Jessica Lankmann, RP
Do's and Don'ts when Working from Home
Updated: Jun 4, 2021
We are all adjusting to life with different pacing, routines, and variables in the context of COVID-19 and our global efforts to flatten the curve.
I work with the Limestone Clinic both as an in person and virtual therapist - well, I'm 100% virtual right now! As a Registered Psychotherapist with a degree in Behavioural Science, I have a lot of experience with behavioural modification and I have several suggestions about working from home that I would like to share with you, in case you may find these help you during this time.
DO: Keep a consistent daily routine and schedule
Humans are creatures of habit and we need consistency. Having a routine and schedule can help to organize your time during the day and increase productivity, efficiency, and balance. Don’t forget to build in time for the important things such as exercise, relaxation, and fun as these are the types of activities that help buffer stress.
DON’T: Stay in your PJ’s all day
We associate pajamas with rest and sleep. Keep pajama days for weekends and a treat for yourself after a long work week.
DO: Dress to impress!
Getting ready every morning can help get your day started off on the right foot. Making ourselves presentable to the outside world can help increase motivation and can be a mood booster.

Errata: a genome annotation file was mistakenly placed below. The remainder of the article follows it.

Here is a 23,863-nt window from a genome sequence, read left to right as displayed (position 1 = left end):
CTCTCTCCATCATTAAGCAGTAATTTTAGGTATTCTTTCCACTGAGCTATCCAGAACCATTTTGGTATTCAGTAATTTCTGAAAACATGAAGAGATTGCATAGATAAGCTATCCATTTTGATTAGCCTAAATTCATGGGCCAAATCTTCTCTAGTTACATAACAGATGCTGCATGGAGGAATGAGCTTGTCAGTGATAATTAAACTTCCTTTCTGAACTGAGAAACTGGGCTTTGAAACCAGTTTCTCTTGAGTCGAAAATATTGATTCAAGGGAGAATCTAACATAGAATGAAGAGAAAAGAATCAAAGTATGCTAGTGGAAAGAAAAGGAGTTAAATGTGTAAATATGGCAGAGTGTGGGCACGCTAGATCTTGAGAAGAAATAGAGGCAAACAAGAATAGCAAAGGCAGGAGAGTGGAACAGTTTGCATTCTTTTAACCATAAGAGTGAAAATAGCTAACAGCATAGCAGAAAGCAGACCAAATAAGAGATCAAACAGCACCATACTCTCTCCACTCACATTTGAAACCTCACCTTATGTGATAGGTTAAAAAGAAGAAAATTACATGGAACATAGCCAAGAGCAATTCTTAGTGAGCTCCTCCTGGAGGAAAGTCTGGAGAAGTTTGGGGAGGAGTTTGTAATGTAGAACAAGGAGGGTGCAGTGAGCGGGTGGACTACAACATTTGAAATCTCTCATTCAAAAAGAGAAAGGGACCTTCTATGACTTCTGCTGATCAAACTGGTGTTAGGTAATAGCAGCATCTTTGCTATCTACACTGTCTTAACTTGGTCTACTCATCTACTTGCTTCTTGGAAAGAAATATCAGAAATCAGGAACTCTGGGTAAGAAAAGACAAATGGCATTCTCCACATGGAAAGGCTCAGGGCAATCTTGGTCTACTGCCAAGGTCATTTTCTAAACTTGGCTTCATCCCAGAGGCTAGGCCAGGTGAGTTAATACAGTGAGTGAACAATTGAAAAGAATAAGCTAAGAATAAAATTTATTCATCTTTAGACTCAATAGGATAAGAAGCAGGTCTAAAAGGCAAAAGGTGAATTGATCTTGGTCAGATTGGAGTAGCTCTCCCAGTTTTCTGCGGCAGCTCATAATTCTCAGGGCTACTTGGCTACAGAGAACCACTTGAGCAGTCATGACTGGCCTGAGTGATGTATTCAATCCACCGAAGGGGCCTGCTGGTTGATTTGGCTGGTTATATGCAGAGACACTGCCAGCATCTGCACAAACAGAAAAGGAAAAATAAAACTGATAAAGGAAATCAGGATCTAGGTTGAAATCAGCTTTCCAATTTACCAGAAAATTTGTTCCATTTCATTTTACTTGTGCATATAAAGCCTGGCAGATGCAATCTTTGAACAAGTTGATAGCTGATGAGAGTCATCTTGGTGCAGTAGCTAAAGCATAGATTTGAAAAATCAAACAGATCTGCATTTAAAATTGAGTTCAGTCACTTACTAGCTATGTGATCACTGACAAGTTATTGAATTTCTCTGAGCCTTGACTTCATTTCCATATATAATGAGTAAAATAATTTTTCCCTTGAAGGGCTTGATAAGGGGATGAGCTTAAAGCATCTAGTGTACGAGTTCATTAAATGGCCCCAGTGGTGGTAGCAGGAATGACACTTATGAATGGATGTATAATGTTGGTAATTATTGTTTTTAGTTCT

DON’T: Skip meals
Food gives us energy. When we skip meals or don’t eat for a long period of time our body goes into survival mode, which can result in a person feel lethargic and low energy.
DO: Take breaks
Our brain needs to rest just as much as our body does. Giving our brain some time to wind down can help increase concentration, focus and performance. Breaks can help decrease stress and recharge.
DON’T: Overwork yourself
Overworking is a common issue for adults in the workforce. It is important to set boundaries and realities expectations about how much we can do in a day. Being able to say no, prioritize and setting boundaries can help prevent burnout.
DO: Invite your pet(s) to work with you
I am not suggesting everyone run out and get a pet (but, if there is a shelter that needs temporary fostering, this could be a wonderful thing). But… for those who have pets at home already take advantage of their unconditional love. Seeing a cute and friendly face is always mood booster for me and cuddles are always warranted. Pets are known to improve mood and decrease loneliness.
DO: Stay connected with peers
Working from home can be challenging because it can be easy to lose connections with peers. Take the time to connect with others, bounce ideas off of them or have a virtual coffee break and talk about your day. We are social creatures and need human connection. Social connections are linked to increased happiness.
Got more questions about working from home? Contact our clinic today and let us know.